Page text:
Rohan: It’s hard to say when I wanted to become an artist. I was following my older brother’s lead and we were listening to and playing music incessantly since as far back as I can remember. Throughout my grade school years I was practicing my violin, learning to play rock songs on the piano, singing along with my brother’s guitar, and learning the oboe. By high school I was leading the tenor section in choir and singing the leads in the musicals, playing my violin in the local orchestra and in chamber groups, learning jazz piano for fun at home, playing lead alto sax in the jazz band, and jamming on the guitar with my best friend every lunch hour, meanwhile listening to music at all other times. I was a musician – it was just a done deal. I didn’t decide to become an artist. I just lived and breathed music.

What was your most unusual performance, or the most embarrassing thing that happened to you during a performance?

Peter: Last summer in mid performance, my bow got stuck in my strings as I attempted a violent tremolo.
Rohan: The most embarrassing moment I had was when I mistook the start time of a concert with the Oberlin Conservatory Orchestra for 8:00 when it was actually 7:30. I arrived at what I thought was a half hour early to warm up, and the conductor and soloists were all standing backstage about to launch out for a performance of Benjamin Britten’s War Requiem which of course has two entire orchestras onstage. My conductor told me to get out my violin and take my seat. The orchestra had already tuned and the audience was waiting expectantly for the conductor and soloists to enter. Instead, I appeared, and had to thread my way slowly through the orchestra with the audience applauding my mistake all the while. Yow!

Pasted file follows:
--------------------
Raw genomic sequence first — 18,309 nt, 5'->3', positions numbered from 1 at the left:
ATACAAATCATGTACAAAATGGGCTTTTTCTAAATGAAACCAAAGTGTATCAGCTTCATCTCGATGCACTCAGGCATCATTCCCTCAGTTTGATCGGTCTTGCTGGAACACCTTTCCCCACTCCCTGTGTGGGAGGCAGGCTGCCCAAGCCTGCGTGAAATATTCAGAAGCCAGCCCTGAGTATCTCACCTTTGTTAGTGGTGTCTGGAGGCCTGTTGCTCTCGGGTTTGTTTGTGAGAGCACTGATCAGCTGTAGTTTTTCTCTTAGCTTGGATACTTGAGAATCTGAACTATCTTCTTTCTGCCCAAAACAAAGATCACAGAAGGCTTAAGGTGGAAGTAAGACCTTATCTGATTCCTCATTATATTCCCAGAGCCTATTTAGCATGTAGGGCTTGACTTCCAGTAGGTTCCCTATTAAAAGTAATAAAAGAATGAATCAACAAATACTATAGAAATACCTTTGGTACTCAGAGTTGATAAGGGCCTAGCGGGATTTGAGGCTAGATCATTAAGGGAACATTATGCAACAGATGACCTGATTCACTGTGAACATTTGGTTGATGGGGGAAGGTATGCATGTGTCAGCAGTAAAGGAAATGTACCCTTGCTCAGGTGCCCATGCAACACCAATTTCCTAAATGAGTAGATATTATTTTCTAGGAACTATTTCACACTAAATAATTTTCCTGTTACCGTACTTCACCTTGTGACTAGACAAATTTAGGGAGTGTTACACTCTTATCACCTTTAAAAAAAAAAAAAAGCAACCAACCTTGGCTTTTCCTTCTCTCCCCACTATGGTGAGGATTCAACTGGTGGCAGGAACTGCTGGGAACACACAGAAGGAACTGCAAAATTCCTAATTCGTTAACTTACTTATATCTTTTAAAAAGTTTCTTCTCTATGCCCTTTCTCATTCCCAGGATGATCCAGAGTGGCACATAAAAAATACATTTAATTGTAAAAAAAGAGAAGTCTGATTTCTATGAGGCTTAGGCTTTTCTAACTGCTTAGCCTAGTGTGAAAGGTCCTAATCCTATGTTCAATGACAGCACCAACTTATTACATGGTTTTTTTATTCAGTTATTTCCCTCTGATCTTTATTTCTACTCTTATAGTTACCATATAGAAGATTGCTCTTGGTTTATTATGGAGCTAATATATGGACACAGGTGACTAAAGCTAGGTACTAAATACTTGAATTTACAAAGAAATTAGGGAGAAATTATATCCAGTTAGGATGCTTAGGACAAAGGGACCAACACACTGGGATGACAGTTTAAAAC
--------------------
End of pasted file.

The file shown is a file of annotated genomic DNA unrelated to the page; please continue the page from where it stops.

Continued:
What is your guilty pleasure?

Rohan: My guilty pleasure is eating the apple tartine dessert at Aquitaine, my favorite French restaurant in Boston. It is by far the best dessert in the city. It’s an apple tart drenched with just the right amount of caramel (NO SEA SALT!) and brandy, and covered with just the right amount of whipped cream; a binge of sensuality. I hold myself back from consuming five of these guilty pleasures at one sitting, but just barely!

If you could have instant expertise on any instrument, what would it be?

Peter: If I could have instant talent on another instrument, it would be drums.
Rohan: The instruments I would learn had I unlimited time would by the Uilleann pipes which are Irish elbow bagpipes whose sound I adore, followed by the old time claw hammer banjo, which is such an evocative folk sound for me. Then probably the Turkish oud, where the combination of the microtonal scales and the sonority blend perfectly. So little time!!!

What was your favorite musical moment on the album?

Rohan: Favorite moments are inherently unfair, but if I must, my two favorite moments on the album may be the climactic parts of Hymnody, and the Bartok Third Quartet quotations in This Fragmented Old Man.

Is there a specific feeling that you would like communicated to audiences in this work?

Peter: I would love audiences to feel that anything is possible in terms of depth and expression, with whomever the composer and whatever the work.
QUADRANTS VOL. 2 is now available through Navona Records for streaming or purchase. Click here to explore this new album.